Friday, September 13, 2013

Scripture Cannot Be Broken by Theodore Engelder

Scripture Cannot Be Broken (CPH 1944, 496 pages) by Theodore Engelder is a staunch defense of verbal inspiration and inerrancy. Engelder was also the main translator of Franz Pieper's Christian Dogmatics. He taught, especially Symbolics and Dogmatics, at both Springfield and then St. Louis. During his time at St. Louis, he published a series of articles in Concordia Theological Monthly, "Verbal Inspiration-A Stumbling-Block to the Jews and Foolishness to the Greeks," April '41 to December '42. These were compiled and edited into this volume due to encouragement from many within and without the Missouri Synod. It was a timely book since many Lutherans were wrestling with questions about verbal inspiration and the historical-critical method.

Strangely, the table of contents is found in the rear of the book alongside general and biblical indices. The longest section, almost half the book, is devoted to the answering of the question: "Does the Bible Contain Errors?" Engelder shows mastery of his opponents lines of argumentation and theological framework. He deals with the broad issue in the abstract or general sense, as well as confronting specific, frequently raised "errors."  The remaining major chapters are:

II. Has the Bible Moral Blemishes?
III. Does the Bible Deal in Trivialities?
IV. The Disastrous Results of Criticizing and Correcting Scripture (A Resume)
V. Is Verbal Inspiration Mechanical Inspiration?
VI. Does Verbal Inspiration Imply an Atomistic Conception and Use of Scripture?
VII. Does Verbal Inspiration Establish a "Legalistic Authority of the Letter"?
VIII. The Battle for Verbal Inspiration (Final Resume)

Throughout the work, Engelder displays a gentlemanly and charitable demeanor. However, he does not pander or apologize to those who charge the Bible with falsehood, but rather exemplifies the sense of scandal and disgust the Christian should properly feel against such charges.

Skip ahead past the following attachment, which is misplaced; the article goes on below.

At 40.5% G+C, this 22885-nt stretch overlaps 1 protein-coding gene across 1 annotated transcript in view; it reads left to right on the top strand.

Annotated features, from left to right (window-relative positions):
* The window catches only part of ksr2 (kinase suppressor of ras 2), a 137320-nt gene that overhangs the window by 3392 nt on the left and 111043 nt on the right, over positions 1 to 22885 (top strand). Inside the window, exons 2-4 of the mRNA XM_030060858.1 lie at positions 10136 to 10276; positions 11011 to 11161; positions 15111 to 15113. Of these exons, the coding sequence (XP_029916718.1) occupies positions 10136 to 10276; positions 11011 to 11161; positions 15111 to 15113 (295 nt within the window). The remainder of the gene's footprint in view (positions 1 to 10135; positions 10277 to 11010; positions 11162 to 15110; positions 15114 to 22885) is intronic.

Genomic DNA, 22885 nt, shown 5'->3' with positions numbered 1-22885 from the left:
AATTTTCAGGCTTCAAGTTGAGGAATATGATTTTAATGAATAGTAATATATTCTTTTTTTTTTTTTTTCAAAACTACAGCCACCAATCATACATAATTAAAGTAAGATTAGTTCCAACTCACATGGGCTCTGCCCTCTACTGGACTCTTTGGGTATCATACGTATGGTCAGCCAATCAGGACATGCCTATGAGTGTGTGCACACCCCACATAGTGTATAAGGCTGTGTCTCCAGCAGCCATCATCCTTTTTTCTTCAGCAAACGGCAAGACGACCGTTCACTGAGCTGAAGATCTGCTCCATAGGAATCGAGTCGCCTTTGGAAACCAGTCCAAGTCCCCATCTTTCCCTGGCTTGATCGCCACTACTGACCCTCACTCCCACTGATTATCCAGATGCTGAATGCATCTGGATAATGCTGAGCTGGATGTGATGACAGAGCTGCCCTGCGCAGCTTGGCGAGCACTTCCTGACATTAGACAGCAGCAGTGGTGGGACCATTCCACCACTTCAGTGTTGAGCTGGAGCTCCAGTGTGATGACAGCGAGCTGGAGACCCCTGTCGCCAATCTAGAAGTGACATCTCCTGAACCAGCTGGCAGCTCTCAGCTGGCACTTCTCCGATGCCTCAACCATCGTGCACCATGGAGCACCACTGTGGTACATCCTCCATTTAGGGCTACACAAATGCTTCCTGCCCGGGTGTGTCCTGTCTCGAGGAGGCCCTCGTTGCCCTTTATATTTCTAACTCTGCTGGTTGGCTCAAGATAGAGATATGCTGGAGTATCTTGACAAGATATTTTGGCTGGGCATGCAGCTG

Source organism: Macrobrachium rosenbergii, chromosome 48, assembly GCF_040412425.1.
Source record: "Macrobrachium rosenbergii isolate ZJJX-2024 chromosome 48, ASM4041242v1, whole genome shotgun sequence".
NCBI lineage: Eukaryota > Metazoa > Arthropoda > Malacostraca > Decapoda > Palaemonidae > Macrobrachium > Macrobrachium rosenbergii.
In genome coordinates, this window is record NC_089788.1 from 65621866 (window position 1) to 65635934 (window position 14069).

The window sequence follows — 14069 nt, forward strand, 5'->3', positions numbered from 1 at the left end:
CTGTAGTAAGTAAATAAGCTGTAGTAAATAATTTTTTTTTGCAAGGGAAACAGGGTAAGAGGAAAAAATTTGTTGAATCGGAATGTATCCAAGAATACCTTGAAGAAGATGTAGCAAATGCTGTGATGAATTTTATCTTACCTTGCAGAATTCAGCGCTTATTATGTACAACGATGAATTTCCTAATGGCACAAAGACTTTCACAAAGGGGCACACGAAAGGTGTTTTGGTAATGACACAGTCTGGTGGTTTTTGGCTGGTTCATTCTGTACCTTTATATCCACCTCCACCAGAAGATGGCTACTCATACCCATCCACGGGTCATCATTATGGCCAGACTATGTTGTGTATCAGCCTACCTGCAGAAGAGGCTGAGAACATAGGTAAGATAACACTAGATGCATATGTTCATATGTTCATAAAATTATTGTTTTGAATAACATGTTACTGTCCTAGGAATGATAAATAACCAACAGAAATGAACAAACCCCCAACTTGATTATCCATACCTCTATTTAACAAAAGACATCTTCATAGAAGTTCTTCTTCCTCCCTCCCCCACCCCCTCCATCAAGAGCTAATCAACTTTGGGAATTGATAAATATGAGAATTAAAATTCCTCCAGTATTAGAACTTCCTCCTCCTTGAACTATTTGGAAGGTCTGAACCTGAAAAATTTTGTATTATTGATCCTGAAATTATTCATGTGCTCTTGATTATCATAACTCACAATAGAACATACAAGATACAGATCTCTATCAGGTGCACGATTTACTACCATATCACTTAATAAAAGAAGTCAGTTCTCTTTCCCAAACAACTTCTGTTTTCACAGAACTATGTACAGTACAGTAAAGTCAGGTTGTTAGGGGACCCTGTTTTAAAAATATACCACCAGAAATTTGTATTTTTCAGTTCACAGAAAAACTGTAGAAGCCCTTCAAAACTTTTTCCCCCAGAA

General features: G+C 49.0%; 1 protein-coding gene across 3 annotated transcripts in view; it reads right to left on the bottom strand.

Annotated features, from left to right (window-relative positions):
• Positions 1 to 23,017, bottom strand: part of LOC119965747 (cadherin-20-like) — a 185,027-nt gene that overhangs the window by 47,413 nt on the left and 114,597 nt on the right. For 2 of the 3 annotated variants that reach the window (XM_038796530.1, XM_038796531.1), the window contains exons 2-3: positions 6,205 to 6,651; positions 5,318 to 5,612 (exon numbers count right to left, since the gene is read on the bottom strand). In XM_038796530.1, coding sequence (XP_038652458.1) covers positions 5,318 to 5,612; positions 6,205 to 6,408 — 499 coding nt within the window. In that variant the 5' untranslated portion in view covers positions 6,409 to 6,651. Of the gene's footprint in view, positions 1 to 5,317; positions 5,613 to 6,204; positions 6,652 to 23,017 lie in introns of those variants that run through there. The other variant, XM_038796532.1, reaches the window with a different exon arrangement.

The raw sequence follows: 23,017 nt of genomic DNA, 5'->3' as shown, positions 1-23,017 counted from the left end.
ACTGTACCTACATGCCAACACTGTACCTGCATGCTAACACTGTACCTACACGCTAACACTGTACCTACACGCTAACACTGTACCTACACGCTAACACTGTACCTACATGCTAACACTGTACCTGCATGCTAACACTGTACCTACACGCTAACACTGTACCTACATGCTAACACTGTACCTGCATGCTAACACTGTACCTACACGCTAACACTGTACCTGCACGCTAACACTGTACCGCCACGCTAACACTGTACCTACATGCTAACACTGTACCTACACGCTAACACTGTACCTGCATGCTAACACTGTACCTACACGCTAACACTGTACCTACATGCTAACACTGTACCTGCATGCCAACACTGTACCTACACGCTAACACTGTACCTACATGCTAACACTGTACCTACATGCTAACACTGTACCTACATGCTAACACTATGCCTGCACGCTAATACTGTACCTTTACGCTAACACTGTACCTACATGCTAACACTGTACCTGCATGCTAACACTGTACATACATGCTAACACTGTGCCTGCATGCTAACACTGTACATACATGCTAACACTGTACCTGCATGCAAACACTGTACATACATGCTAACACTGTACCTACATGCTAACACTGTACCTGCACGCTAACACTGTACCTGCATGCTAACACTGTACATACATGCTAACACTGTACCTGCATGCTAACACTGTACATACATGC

This volume stands well alongside other classic defenses of orthodox teaching on the nature and interpretation of the Holy Scriptures from that era such as P.E. Kretzmann's The Foundations Must Stand and W. Arndt's Bible Difficulties or here, or the updated edition from CPH.

Need to Get Level: 8/10
It is easy to find and cheap to buy. If you are a pastor, my question would be: "Why wouldn't you have this on your shelf?" At times it becomes technical and assumes a seminary education. I would therefore suggest Arndt's book (mentioned above) for the interested layman. But I certainly would not dissuade the ambitious layman who wishes to plow into Engelder's profitable work!

To those who think that the era of fighting over inerrancy or scriptural interpretation is over and that we have moved on, the time to relieve yourself of this uninformed opinion was yesterday. The battle over verbal inspiration does not make headlines or waves anymore, not because it is unimportant or fading away, but rather because it has largely been lost. Like feminism, denial of the truthfulness of the Scriptures is the default position of Americans today--especially the younger generations. Your parishioners live in a culture that denies the Bible. They breath in those presuppositions all day long. Engelder's work in this book is helpful, clear, and comprehensive on that thing which Satan has always rained down his blows upon--the Word of God.

1 comment:

  1. In this time period CPH often still used older German typographical conventions, which is why the table of contents is at the back. I don't have the book to hand right now, but I'm willing to bet the Bible citations read, "John 5, 2" instead of the English "John 5:2."